The US Federal Reserve holds its final policy meeting this week facing a conundrum most countries would love to have: slowly accelerating economic growth with no sign of inflation.
The good signs in the US economy ironically make it harder for the Fed to move closer to what it knows it must do sooner rather than later: begin lifting the benchmark federal funds interest rate from the zero level, where it has been for six years now.
Anticipation of the move has riveted markets for two years, feeding into volatility in stocks and bonds and sharp shifts in currency markets.
The two-day meeting beginning Tuesday will amount to an update to markets about where the Fed stands on its indicated plan to begin raising rates around mid-2015.
No major policy announcements are expected. The Federal Open Market Committee (FOMC) could make a modest change in its messaging policy on the eventual rate hike.
Over the past year, it has repeatedly said that a Fed funds increase would only come a "considerable time" after the end of the quantitative easing program, which was wound up in October.
That language could be dropped for an even more opaque qualifier that would give it more flexibility, to either move quickly if growth and prices pick up unexpectedly, or hold off indefinitely if growth stalls.
To this end, one Fed official has suggested the FOMC just say it will be "patient."
"The Fed is striving to avoid any unpleasant market surprises," said IHS Global Insight in an analysis Friday.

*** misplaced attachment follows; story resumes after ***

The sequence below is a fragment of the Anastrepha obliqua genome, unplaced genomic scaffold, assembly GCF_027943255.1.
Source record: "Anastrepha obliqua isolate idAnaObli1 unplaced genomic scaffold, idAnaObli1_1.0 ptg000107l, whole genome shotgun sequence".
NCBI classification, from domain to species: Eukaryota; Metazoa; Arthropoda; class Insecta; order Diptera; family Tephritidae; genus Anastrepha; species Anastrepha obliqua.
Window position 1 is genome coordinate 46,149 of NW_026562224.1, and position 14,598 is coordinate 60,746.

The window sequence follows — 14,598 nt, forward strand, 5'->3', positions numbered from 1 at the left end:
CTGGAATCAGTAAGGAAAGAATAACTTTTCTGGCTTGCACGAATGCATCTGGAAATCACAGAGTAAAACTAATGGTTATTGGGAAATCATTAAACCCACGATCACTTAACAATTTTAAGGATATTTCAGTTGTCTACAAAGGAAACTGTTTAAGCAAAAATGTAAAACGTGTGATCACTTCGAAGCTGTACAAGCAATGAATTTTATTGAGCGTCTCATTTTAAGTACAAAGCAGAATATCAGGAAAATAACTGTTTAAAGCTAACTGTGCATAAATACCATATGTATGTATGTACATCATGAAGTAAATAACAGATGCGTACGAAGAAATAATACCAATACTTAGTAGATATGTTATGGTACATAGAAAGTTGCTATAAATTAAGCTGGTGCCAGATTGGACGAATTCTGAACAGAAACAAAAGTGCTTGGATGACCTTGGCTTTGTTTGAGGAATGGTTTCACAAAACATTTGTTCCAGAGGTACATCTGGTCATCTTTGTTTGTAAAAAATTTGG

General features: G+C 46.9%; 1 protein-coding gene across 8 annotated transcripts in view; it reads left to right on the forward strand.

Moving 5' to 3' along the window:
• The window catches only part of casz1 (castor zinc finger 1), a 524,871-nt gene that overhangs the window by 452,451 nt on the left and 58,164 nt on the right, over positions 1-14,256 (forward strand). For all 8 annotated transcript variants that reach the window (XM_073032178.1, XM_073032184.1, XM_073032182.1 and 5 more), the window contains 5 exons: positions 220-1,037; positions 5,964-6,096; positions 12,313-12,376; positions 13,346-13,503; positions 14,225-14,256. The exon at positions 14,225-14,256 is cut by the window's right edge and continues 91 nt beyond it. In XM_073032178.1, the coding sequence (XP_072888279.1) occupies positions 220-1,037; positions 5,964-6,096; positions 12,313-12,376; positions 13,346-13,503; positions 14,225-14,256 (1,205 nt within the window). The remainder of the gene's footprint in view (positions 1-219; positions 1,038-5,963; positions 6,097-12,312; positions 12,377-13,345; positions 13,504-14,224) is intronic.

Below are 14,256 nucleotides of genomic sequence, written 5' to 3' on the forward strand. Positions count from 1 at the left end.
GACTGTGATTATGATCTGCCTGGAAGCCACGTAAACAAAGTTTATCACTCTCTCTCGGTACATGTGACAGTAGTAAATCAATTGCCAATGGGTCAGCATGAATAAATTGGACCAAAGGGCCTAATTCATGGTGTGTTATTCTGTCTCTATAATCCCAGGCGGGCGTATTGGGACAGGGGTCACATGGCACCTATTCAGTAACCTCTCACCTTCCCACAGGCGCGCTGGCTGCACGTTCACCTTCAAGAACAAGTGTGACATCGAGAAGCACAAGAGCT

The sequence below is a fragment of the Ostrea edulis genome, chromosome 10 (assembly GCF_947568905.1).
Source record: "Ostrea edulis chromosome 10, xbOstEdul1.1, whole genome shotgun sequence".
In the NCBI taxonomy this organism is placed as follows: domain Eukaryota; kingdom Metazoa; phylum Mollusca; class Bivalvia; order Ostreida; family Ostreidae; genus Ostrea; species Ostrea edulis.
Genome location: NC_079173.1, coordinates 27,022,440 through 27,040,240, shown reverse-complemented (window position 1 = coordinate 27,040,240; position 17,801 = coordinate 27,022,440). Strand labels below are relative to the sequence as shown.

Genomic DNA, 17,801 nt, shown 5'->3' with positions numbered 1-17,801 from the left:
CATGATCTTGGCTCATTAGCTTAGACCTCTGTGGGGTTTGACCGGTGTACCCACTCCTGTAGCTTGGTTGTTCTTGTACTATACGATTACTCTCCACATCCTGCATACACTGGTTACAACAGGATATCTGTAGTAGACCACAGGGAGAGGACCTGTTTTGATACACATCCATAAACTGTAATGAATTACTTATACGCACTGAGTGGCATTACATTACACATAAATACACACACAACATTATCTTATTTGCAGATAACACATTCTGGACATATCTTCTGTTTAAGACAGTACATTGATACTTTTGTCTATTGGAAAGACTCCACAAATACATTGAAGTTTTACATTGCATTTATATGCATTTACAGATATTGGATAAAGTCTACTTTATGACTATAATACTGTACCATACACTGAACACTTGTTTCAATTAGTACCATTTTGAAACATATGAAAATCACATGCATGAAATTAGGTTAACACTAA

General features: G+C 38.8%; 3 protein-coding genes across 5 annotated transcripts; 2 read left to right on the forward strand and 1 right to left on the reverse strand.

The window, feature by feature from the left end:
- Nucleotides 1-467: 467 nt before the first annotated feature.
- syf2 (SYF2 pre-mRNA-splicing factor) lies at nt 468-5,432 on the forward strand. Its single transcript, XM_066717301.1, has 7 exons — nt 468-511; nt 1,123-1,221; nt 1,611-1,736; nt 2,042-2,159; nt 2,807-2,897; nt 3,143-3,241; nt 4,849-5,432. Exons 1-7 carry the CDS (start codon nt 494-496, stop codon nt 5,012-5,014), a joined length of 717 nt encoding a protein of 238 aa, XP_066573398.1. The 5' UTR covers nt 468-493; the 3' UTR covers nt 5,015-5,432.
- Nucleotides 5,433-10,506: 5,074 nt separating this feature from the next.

The central bankers will need patience to decide what exactly the data is telling them.
US economic growth over the past two quarters has been the strongest since 2003. The fourth quarter looks strong as well.
November job creation stunned with a high 321,000 new jobs, underscoring the sharp 1.2-point fall in unemployment over the past year to 5.8 percent.
Retail sales in November, the kickoff to the holiday shopping season, were strong, up 5.1 percent from a year earlier.
That trend is expected to even strengthen with the sharp fall in gasoline prices, enough to add a $700 or more annual boost to the average family's spending power.
"Retail sales in the fourth quarter are so far running 1.0 percent higher than the third quarter on average, suggesting consumer spending will help drive yet another healthy GDP increase in the final quarter of the year," said Chris Williamson of Markit.
But after having helped bring the unemployment rate down, the FOMC wants to see inflation up around 2.0 percent to confirm the economic recovery. So far, prices are not cooperating.
Recent data shows deflationary pressures, partly driven by the fall in oil and other commodity prices, and partly by the slower growth in China, Europe and Japan.
A key inflation indicator, the producer price index, showed a 0.2 percent fall in November. The main reason was the steep drop in energy prices, which the Fed does not weigh much when assessing inflation.
But wholesale prices stripping out energy also fell, for the second straight month, by 0.1 percent.
And year-on-year overall producer prices were up 1.4 percent, the slowest rate of annual increase since January.
Without pressure from inflation, the Fed has little need to advance plans for a rate increase.
The one key variable in focus is wages. Pay for Americans has gone nowhere in the recovery.
An uptick in wage growth would more clearly signal firm growth and that the economy would not suffer from higher interest rates.
Widely noted in November's jobs market data was an uptick in hourly wages that, if sustained for a quarter or more, would likely be seen as proof of that strength.
But without that confirmation for the moment, analysts expect the FOMC to remain patient, and are sticking to the existing forecasts.
"Quite a few Fed officials are looking at the June 2015 meeting as the appropriate time for the initial rate hike, and we concur that this is the most likely scenario," said IHS.